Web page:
The Flip Side of the Albany Mess

The Senate goes home for the weekend with leadership still undecided

I have a suggestion to break the stalemate in Albany. Why not flip a coin? Let fate decide who is going to be the majority leader of the State Senate.       
With the Senate now officially closed for the weekend, a coin flip would be better than the alternative, day after day of stalemate, as the Republicans and Democrats bicker over who will lead the chamber. Thanks to the defection of Senator Pedro Espada of the Bronx from the Democratic majority, the senate is now deadlocked 31 to 31.

Senator Hiram Monserrate has defected back to the Democrats. Monserrate pirouettes like a ballet dancer, back and forth, and all in the name (he says) of reform and good government.  By any sensible standard, by any moral standard, Monserrate and Espada come off as a couple of political punks, celebrating their freshman year in the Senate by tying it up in knots, all in the name of what they define as good government. 

To have Espada sitting there as president of the Senate, a heartbeat away from being Governor, is unconscionable. He is under heavy investigation by prosecutors for alleged wrongdoing in the Bronx. Monserrate faces charges of cutting up his girlfriend with a broken glass. He acts like a choir boy when he's on camera, piously affirming his interest in reform.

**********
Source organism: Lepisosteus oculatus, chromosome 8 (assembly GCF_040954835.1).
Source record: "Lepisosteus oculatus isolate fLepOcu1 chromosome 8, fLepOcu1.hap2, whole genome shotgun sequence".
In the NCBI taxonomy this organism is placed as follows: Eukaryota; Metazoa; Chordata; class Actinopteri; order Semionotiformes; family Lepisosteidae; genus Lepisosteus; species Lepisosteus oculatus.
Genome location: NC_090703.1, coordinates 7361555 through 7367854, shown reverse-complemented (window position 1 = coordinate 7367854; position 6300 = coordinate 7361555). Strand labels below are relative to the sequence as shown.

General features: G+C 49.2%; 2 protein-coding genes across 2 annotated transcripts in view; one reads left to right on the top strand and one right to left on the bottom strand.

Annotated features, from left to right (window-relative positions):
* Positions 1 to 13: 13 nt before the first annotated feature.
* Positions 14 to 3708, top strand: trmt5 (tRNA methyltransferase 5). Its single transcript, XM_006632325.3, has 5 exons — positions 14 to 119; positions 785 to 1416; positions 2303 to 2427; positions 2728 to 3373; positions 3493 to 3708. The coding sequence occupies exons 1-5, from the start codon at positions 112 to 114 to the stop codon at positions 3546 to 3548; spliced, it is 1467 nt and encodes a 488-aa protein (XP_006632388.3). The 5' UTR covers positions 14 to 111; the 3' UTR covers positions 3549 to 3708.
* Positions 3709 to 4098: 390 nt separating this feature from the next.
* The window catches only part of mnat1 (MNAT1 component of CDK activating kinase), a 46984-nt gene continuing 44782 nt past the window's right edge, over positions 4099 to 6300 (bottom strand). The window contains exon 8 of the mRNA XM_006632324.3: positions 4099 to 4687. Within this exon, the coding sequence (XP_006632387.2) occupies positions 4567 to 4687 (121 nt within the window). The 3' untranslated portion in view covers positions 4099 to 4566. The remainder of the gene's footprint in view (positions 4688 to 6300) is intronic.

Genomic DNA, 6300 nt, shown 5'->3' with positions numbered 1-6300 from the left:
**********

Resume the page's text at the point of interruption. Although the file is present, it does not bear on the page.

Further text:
I thought the coin flip was my original idea but then discovered that Dan Janison of Newsday had reported that New Mexico has a law that says, if an election is tied, the winner is chosen by a game of chance. Five-card stud, a simple high-card draw and a coin toss have been used to decide close elections. Perhaps impeaching these two guys for misfeasance or malfeasance would be a more sensible move. 

Then again, if there were a coin-flip solution, who would flip the coin? Certainly, no one in either house of the legislature could be trusted to do the flipping. Perhaps we should ask the new Chief Judge of the Court of Appeals, Jonathan Lippman, to flip the coin. Then, if the losing side accused him of cheating, he could hold them in contempt. Not that the people don't already hold these two guys in contempt. 

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